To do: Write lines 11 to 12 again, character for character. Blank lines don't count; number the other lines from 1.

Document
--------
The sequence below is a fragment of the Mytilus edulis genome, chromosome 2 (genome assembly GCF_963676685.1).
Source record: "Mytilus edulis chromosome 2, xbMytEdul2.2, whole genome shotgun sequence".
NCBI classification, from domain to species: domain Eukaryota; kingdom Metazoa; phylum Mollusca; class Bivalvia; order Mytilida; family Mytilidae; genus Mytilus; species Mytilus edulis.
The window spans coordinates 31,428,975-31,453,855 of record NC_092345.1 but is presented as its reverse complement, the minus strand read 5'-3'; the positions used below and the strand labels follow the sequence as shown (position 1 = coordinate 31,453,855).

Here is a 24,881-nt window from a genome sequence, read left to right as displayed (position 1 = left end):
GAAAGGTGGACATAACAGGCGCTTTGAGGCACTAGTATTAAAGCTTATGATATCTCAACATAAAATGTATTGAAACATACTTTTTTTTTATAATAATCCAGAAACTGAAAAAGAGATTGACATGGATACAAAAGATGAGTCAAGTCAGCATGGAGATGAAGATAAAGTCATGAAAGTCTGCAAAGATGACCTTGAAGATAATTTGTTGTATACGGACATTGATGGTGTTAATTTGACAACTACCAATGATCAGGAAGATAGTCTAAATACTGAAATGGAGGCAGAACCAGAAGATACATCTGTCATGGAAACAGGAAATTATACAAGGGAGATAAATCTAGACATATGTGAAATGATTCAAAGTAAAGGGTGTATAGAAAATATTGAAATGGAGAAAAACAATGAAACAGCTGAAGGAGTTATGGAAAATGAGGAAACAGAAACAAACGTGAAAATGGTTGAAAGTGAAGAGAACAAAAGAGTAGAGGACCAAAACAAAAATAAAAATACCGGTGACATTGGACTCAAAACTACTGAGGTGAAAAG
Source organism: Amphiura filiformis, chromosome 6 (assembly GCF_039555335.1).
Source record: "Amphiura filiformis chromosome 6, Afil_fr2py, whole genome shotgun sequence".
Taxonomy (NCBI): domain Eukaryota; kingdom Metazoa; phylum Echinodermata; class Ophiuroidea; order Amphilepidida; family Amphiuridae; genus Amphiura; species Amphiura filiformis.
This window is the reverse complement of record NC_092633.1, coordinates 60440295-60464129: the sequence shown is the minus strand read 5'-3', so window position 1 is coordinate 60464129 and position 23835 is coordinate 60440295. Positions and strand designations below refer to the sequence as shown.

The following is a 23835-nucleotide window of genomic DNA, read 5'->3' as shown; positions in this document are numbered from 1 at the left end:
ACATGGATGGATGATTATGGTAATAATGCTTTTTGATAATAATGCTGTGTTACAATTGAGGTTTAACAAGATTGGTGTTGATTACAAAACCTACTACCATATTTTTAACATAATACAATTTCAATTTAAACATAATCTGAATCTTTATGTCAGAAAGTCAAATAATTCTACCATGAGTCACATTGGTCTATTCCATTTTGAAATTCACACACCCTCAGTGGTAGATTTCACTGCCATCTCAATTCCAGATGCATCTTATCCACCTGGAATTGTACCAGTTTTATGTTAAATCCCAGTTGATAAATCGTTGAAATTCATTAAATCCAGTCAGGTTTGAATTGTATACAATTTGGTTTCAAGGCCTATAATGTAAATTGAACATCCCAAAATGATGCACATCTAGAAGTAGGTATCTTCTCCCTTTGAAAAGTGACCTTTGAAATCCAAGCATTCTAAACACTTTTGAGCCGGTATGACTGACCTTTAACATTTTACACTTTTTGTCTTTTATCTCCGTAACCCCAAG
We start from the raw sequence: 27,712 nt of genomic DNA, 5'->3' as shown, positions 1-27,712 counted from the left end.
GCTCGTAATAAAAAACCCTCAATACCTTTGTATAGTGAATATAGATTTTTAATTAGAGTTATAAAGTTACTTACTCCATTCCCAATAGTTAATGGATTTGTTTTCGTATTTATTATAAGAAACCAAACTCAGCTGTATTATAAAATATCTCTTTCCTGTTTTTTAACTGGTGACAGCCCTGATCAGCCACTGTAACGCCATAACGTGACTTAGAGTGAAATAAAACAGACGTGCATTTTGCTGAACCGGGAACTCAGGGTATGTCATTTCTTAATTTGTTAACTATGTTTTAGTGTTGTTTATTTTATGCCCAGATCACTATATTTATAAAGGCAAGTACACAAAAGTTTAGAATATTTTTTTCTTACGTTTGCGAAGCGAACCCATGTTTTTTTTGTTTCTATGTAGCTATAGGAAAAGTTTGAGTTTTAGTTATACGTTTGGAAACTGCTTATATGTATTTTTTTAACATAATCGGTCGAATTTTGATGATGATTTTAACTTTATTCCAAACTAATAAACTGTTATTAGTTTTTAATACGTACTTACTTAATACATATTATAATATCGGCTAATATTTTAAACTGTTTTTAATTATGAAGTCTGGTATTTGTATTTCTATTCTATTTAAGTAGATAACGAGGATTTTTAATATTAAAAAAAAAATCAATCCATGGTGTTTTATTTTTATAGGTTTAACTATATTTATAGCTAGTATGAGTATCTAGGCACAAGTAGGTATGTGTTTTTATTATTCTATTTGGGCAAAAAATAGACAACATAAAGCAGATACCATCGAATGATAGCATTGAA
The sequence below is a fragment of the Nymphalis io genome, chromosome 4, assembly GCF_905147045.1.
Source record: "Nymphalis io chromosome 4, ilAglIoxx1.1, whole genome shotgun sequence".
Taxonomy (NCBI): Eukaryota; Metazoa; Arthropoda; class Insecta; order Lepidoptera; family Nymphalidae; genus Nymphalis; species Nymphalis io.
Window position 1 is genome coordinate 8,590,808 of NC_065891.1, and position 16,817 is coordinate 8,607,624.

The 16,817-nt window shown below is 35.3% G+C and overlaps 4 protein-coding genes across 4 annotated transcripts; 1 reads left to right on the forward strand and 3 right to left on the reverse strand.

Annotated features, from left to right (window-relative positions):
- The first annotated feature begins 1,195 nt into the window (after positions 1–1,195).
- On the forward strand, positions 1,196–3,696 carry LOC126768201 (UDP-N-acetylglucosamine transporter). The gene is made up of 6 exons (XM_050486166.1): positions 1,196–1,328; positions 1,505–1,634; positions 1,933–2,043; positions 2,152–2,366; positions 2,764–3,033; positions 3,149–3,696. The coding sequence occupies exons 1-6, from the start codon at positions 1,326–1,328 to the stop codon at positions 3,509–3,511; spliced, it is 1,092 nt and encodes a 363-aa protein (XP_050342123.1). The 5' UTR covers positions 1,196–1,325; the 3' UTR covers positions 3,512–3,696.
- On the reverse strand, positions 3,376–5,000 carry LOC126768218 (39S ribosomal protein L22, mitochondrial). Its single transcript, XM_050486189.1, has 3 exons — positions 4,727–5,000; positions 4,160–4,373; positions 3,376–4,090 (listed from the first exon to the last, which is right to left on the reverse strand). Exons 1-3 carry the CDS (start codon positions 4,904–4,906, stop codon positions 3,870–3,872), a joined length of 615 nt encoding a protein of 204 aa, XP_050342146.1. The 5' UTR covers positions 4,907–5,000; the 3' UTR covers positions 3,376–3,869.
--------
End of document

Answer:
The following is a 23835-nucleotide window of genomic DNA, read 5'->3' as shown; positions in this document are numbered from 1 at the left end:
ACATGGATGGATGATTATGGTAATAATGCTTTTTGATAATAATGCTGTGTTACAATTGAGGTTTAACAAGATTGGTGTTGATTACAAAACCTACTACCATATTTTTAACATAATACAATTTCAATTTAAACATAATCTGAATCTTTATGTCAGAAAGTCAAATAATTCTACCATGAGTCACATTGGTCTATTCCATTTTGAAATTCACACACCCTCAGTGGTAGATTTCACTGCCATCTCAATTCCAGATGCATCTTATCCACCTGGAATTGTACCAGTTTTATGTTAAATCCCAGTTGATAAATCGTTGAAATTCATTAAATCCAGTCAGGTTTGAATTGTATACAATTTGGTTTCAAGGCCTATAATGTAAATTGAACATCCCAAAATGATGCACATCTAGAAGTAGGTATCTTCTCCCTTTGAAAAGTGACCTTTGAAATCCAAGCATTCTAAACACTTTTGAGCCGGTATGACTGACCTTTAACATTTTACACTTTTTGTCTTTTATCTCCGTAACCCCAAG